If your lens does seem to be consistently focusing incorrectly open up your custom function for micro adjustments and add or negate value to correct the focus problem. If you are front focused, you will need to add value. If you are back focused, you will need to negate value. The first time you adjust, you will probably need to guesstimate the value adjustment needed and then retest until you are satisfied with the results.



As of 2013, cameras that have the auto focus micro adjustment feature include:




































Posted In: 
Log in or register to post comments


For the amount of time and hassle it saves, Reikan's FoCal automatic lens calibration software is absolutely worth the very reasonable expense.

Ok, so I downloaded the software as suggested, and it is not completing the test at all. (5d mk ii, 50mm 1.8 is what I'm attempting to adjust) I have ensured that I have focused on the target (also when "zoomed" in) but shortly after the test begins, I repeatedly receive the same "failed to download image from camera" message, and then the program shuts down. If you have experienced this, please advise how to proceed... (I am using the Plus version, at fully-automatic) I'm a pretty unhappy customer right now, a couple hours into the process with no result... :( Thanks in advance.

*Update: Same result with the 85mm 1.8...

Ah, sorry. I had no problems whatsoever. I used the software on a Nikon D600 and it isn't fully automated for that camera. It took literally 7 minutes. Wish I could help!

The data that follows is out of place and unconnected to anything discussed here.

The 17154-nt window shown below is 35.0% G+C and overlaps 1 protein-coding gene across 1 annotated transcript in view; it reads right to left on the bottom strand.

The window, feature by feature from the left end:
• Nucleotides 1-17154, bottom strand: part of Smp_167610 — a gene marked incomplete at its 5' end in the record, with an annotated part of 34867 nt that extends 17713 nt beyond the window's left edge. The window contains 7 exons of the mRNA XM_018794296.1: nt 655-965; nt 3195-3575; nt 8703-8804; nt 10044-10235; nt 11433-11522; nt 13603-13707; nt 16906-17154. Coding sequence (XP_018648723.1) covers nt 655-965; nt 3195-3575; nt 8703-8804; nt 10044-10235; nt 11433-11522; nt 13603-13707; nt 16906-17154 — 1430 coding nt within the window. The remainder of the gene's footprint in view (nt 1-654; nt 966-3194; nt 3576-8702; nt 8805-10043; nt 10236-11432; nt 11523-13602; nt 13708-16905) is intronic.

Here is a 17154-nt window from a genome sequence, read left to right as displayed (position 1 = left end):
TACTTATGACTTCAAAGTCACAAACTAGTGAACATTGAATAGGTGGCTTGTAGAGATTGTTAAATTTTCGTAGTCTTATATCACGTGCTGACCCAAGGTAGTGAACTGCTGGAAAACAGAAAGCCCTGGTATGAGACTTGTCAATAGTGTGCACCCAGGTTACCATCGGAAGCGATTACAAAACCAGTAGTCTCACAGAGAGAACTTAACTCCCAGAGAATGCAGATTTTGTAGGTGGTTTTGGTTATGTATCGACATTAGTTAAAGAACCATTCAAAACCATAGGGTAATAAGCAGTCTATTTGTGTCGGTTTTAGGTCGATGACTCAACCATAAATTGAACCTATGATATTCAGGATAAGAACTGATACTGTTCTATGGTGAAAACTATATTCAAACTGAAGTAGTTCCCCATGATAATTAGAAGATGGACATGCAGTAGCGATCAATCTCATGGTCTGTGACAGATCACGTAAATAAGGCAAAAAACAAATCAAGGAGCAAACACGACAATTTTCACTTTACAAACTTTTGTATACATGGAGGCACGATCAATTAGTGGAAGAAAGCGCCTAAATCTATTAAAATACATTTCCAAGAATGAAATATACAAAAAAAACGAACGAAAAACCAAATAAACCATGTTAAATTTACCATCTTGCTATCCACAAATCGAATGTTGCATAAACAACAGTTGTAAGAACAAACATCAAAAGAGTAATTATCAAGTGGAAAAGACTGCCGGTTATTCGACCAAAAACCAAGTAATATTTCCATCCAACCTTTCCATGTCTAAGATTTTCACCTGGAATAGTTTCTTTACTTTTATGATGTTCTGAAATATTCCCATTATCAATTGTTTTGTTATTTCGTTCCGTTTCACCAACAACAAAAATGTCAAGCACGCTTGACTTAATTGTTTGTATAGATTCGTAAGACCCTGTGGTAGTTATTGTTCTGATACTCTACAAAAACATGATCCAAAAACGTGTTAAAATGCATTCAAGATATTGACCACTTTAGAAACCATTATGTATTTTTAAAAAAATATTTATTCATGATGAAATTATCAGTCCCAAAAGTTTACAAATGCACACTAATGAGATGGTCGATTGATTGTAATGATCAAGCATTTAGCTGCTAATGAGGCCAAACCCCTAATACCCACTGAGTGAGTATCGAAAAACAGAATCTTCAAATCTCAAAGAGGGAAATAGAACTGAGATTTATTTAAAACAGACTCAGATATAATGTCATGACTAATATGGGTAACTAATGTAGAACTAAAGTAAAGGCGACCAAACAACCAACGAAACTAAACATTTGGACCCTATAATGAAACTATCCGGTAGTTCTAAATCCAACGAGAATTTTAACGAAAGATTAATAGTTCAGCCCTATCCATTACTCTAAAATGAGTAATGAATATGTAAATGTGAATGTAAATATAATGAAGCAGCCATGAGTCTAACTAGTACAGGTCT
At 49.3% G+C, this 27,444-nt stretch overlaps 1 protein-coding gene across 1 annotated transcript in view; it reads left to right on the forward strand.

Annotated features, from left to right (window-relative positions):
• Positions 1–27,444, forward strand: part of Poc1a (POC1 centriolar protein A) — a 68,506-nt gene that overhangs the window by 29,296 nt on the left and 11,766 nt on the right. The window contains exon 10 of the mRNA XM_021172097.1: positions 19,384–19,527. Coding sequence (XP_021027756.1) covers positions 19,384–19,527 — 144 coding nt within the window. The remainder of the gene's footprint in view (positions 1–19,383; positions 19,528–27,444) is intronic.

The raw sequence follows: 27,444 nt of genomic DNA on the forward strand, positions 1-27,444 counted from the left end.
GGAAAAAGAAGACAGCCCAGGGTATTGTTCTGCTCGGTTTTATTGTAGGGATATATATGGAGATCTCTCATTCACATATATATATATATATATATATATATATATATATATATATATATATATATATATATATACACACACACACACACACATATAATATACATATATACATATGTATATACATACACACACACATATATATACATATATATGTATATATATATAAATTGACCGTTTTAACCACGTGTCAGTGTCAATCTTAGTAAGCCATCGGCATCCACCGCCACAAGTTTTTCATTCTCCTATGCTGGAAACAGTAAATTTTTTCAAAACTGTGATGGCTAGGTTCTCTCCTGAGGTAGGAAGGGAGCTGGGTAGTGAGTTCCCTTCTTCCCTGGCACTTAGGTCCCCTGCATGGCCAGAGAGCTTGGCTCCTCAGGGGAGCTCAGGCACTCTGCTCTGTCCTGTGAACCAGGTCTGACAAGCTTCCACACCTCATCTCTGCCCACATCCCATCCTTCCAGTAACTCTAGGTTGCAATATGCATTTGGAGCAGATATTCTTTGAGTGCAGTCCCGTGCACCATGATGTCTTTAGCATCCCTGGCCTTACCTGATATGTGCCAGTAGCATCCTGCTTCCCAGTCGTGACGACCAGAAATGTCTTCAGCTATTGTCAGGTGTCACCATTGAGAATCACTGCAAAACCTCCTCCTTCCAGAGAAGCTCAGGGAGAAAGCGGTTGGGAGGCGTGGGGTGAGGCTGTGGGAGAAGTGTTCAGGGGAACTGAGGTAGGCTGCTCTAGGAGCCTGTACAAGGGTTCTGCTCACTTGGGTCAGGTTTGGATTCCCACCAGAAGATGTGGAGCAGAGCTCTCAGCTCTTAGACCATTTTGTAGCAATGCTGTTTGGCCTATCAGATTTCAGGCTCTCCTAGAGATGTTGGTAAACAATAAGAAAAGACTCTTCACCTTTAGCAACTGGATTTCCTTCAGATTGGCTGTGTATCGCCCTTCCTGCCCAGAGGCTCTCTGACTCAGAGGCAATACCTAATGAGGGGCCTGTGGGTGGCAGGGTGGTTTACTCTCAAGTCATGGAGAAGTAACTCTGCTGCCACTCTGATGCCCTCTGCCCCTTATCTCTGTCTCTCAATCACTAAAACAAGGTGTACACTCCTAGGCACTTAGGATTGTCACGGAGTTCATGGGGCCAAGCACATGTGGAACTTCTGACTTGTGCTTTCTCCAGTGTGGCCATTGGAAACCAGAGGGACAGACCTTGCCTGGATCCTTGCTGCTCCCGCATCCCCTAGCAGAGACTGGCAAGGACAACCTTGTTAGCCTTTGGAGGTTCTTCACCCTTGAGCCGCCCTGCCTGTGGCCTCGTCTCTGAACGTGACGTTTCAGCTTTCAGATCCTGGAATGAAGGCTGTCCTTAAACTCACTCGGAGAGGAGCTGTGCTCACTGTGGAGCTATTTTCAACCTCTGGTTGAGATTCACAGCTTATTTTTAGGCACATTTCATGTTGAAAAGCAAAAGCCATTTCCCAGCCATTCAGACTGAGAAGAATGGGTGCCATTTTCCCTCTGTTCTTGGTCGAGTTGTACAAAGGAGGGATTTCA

Had this problem just last weekend. Canon 50mm 1.4 back focused consistently during a shoot on a Canon 7D on the center focus point, and I had no consistent way of adjusting. I'm going to try the suggested method above and see what I can figure out. Thanks for the helpful post!

Hey man - I have been fighting with that exact lens/camera combination for over a year - the problem with mine is that a micro adjustment for a close subject (head host or so on) is a different adjustment than I would need for a distant subject - even just moving to a full length shot of someone. It's a real hassle and I was told by canon that I'd have to send the camera AND lens to CPS to have them figure it out. I can't go very often without the camera, so I've been putting it off and sticking with my 2.8 zooms until I have time... (or shooting at f/4+, which negates the reason I own the lens).. Sucks man, I feel your pain

Send in your camera and lens to Canon. I had the same issue with my 7D and the v2 of the 70-200 f/2.8 IS and they fixed it. As a photojournalist and wedding photographer, I have to be confident that when the camera confirms focus, it's correct. There isn't room for error at f/2.8 at 200mm.

Send the camera-lens as well as disc with examples of the focusing issues (back, front, or inconsistent) as well as what was in-focus. Make sure they're straight out of the camera shots and the EXIF data follows with it.

Once Canon fixed it, the 7D was a dream. That little AF point would blink and I knew it was dead on. You have to ask yourself are in-focus images worth being just a few days without a camera?

I had the same issue with my 7D - inconsistent focus. I ended up selling it and getting a 5DmkII - I just couldn't deal with the 'ghosts' in the camera - I swear it was haunted.

How much did Canon charge you for the adjustments Daniel?

Canon didn't charge me for the adjustments as both were under warranty.

Exact same problem with my MarkII and 50mm. Micro adjustment works fine at a specific distance, but when I move it throws the whole thing off again. I've been reluctant to send anything to canon figuring at best they'd tweak that lens/body combination, but would have a new set of problems with a different lens.

Having the same issues with most of my lenses and the 6D, I want to cry. :( It sucks so bad.

same issue. In the view finder I showed everything in focus but when I looked at the image the lens was focusing on something else. very frustrating.